“Great are the works of the Lord; they are pondered by all who delight in them.” Psalm 111:2-3
I remember celebrating an uneventful 32 week milestone with the twins. 32 weeks! Yay! We were getting farther along in the third trimester! It had been five weeks since I was released from the high-risk maternal unit for low fluid, and for the first time — despite tiredness and a return of nausea — the pregnancy felt mostly ‘normal’. The twins’ fluid levels were holding steady. Their movements and dopplars and size were great. I felt confident we would make it to 36 weeks.
Tuesday morning, June 10, at 32 weeks & 3 days, my water broke. I was sitting on the bed, saying good morning to the girls, and my water broke. In spite of the rush of adrenaline, I felt a deep calm. We scrambled to get ready to go the local hospital & waited for my parents to come and get the girls.
Anna, five, said to me that she was afraid I would die or the twins would die. I said, “I really think by the end of the day, we will have two little boys.”
We went to the local hospital, where I was put through various checks to make sure my water broke. They didn’t think I was in labor (not dilated at all); my contractions were intermittent & not at all painful. Then I was cleared for transport to the hospital about 2 hours away, where my maternal fetal specialist worked. I had my first ambulance ride, sirens blaring. Rust followed along in our car.
Once at the hospital, the goal was to stop any contractions & determine if I was really in labor. At noon, my contractions were still inconsistent, I wasn’t dilated, and I wasn’t in much pain. I won’t describe in detail the next few hours — I want to get to the best part — just: by 4:30 pm, I was a full 9 cm, with wave after wave of contractions, and the magnesium they had given me in hopes of stalling labor 48 hours wasn’t working.
“Let them thank the Lord for his steadfast love, for his wondrous works to the children of man!” Psalm 107:8
They were prepping the OR for me (in case of a C-section), and as they were almost wheeling me out the door, little Grayson was born with a beautiful fierce little cry. Less than a minute later, Noah made his entrance en caul — which means his bag of waters (amniotic sac) never broke. The L&D nurse and resident OB carefully opened the sac. I remember the L&D nurse shouting down the hall, “RUN! RUN! The babies are HERE! They’re HERE! NOW!” All manner of NICU staff, nurses — honestly, I don’t even know whom! — rushed into the room. I laid eyes on both of them, the NICU staff began to care for our precious preemies, and before they transported them to what would be their first home for the next 20-27 days, they let me see them one more time. Then they were gone. I was in a daze. Rust was in a daze.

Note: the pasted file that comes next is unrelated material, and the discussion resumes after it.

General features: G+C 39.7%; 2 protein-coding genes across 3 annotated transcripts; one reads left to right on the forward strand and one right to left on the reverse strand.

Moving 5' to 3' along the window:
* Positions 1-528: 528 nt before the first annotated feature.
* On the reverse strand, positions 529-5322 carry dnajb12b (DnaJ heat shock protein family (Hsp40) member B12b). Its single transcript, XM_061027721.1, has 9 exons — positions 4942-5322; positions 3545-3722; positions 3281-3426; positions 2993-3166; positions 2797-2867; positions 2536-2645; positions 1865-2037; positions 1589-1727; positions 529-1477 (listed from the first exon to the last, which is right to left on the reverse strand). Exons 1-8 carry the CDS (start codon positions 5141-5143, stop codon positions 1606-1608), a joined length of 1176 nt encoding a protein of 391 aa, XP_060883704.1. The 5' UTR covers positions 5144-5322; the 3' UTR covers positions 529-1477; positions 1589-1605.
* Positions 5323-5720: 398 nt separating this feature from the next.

But here are the beautiful, extraordinary details of their birth… these details which gave me deep peace about the timing of their birth, their prematurity, our NICU stay…
After sweet Noah & Grayson were taken to the NICU, the L&D nurse & my maternal fetal specialist told me that being born “en caul” was rare, very rare (some say 1 in 80,000 births!), and that those babies throughout history have been considered special.
Noah also had something called a velamentous cord insertion — something that even with all the ultrasounds & monitoring had not been detected. This type of cord insertion leaves the vessels exposed, instead of protected into the heart of the placenta, and are “vunerable to rupture,” as the article says. If that were to happen, Noah could have died in utero.
My maternal fetal specialist said that when they know about velamentous cord insertion, the way they deliver those babies is via C-section — ready? — en caul. In their sac. Exactly the way Noah was delivered.
Noah was delivered in the safest way possible in the midst of a crazy, fast, unexpected premature delivery.
Or as several nurses & staff commented, God delivered him in the safest way possible.
It still takes my breath away.
Our mouths were filled with laughter,
our tongues with songs of joy.
Then it was said among the nations,
“The Lord has done great things for them.”
The Lord has done great things for us,
and we are filled with joy.
I am so thankful for the crazy-fast, unexpected, chaotic way our Thunder & Lightning came into the world. I am so thankful they were born in a hospital where the NICU was right down the hall, the staff responded so quickly to our sons’ quick delivery, and they were in immediate care. I am so thankful God arranged every detail perfectly, and where we did not know of the danger Noah could have been in, He oversaw their very special delivery.